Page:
For newcomers

At the bottom of each post there is the word "comments". If you click on it you will see comments made by followers, and if you follow the instructions you may also comment and I always welcome that. I have found many people overlook this part of the blog which is often more interesting than the original post!

My blog nick-name is SIR HUGH. I'm not from the aristocracy - my middle name is Hugh which relates to the list of 282 hills in Scotland compiled by Sir Hugh Munro in 1891. I climbed my last one (Sgurr Mor) on 28th June 2009


Sunday, 20 September 2009

32 A memorable day from my Land's End John o' Groats walk.

I have just read the latest post from Gayle and Mick They are planning the Kent to Cape Wrath diagonal for next year. There is mention of a trying day, and an extract from their journal on their LEJOG walk which brought a wry smile to my face because I encountered similar problems at the same place. This prompted me to post this extract from my journal.

Day 68

Sunday 22nd June (2008)
Inverlael to Knockdamph Bothy
10.5 miles

What a day!

There had been terrific winds and rain in the night and The Terra Nova did its business again; no complaints.

The rain stopped briefly as I packed up but started again. The route went on forestry road for a while, but then I spent ages looking for a path branching off up a very steep hillside. Much new forestry road work had been done here and the profile of the road altered, and I suppose the start of my track had been obliterated. In the end I took a compass bearing from a known GPS reading and went straight up the hillside which consisted of felled forest, bracken and thick heather. After fifteen minutes I hit another forest road and then found my track leading off it.

This track went endlessly upwards and I was walking directly into at least a force seven gale and driving rain which persisted most of this very demanding day. The track ended and became a path which then disappeared necessitating walking on a compass bearing across several kilometres of featureless moorland and bog and peat hags to reach a river. The river cut into a ravine and every few hundred yards side ravines fed into the main one and all these had to be negotiated steeply down and up with no path. Even looking at the map and taking GPS readings in these conditions is a trial. At a point which had to be identified I branched away from the river to climb over a pathless bealach and descend to Loch an Daimh. The route now followed the edge of this loch to arrive at last at the bothy. It was 4:30pm. In the past I have poked a bit of fun at bothies, but I’m telling you that when you need one they are the best thing in the world.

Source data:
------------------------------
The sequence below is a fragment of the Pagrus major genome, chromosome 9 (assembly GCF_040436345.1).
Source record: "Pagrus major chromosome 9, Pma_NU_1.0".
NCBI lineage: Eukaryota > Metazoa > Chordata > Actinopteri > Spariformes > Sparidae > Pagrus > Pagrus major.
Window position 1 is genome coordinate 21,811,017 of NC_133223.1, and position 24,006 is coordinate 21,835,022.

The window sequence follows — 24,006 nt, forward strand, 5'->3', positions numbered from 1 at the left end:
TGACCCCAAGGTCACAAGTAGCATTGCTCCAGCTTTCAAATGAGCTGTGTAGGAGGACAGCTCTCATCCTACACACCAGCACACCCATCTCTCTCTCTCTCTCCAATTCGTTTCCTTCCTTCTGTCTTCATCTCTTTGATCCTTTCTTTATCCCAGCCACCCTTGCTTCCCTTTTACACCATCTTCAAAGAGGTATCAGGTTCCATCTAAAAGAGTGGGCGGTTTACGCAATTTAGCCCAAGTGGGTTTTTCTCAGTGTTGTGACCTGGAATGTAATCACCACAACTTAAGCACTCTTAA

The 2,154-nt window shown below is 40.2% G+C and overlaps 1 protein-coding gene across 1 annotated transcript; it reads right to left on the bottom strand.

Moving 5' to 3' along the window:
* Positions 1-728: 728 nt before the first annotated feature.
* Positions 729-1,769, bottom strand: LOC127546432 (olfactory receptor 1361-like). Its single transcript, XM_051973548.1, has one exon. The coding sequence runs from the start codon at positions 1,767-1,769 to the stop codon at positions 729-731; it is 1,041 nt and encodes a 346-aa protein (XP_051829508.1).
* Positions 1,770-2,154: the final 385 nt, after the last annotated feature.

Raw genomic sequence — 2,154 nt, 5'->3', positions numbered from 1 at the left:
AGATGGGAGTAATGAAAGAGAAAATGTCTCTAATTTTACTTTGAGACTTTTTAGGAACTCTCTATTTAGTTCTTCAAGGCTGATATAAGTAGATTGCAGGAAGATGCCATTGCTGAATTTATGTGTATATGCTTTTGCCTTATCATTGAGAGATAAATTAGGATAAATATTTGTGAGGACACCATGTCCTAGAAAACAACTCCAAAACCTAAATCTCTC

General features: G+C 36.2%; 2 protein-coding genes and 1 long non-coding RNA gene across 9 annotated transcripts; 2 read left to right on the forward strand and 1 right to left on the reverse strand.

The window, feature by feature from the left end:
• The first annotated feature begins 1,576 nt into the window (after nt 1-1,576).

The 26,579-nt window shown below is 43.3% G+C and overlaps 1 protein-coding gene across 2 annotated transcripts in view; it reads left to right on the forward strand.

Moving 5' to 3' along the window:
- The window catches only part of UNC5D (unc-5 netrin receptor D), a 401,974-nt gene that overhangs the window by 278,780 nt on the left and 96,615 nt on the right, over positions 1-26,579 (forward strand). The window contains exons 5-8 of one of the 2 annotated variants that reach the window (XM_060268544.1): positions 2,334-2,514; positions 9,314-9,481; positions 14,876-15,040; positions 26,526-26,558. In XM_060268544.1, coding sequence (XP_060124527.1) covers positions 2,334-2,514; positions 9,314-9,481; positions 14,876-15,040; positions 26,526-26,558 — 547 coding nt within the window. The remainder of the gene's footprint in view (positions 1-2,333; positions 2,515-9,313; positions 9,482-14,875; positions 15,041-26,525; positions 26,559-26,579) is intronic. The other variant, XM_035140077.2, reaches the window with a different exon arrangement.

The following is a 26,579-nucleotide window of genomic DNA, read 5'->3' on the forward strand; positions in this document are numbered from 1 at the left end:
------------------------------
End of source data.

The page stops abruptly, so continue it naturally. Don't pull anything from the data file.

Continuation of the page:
I was not exhausted when I arrived, but fairly damp and starting to get cold, but I was elated to have managed this tough journey properly and under control. It had only been about eleven miles, but it had taken me eight hours.

I had a hot cup-a-soup and then got into my sleeping bag wearing my Berghaus Primaloft jacket and dozed until 6:30pm on a proper bed in the upstairs room.

After I had made a proper meal I decided that the upstairs room was colder than downstairs so I put my Therm-a-rest on the floor and I had found an old duvet upstairs which I put under and over the Therm-a-rest with my sleeping bag sandwiched between them, and I had a surprisingly good night. Prior to retiring I made sure that all my food was stowed in the rucksack and no scraps left about so as not to encourage mice or rats.

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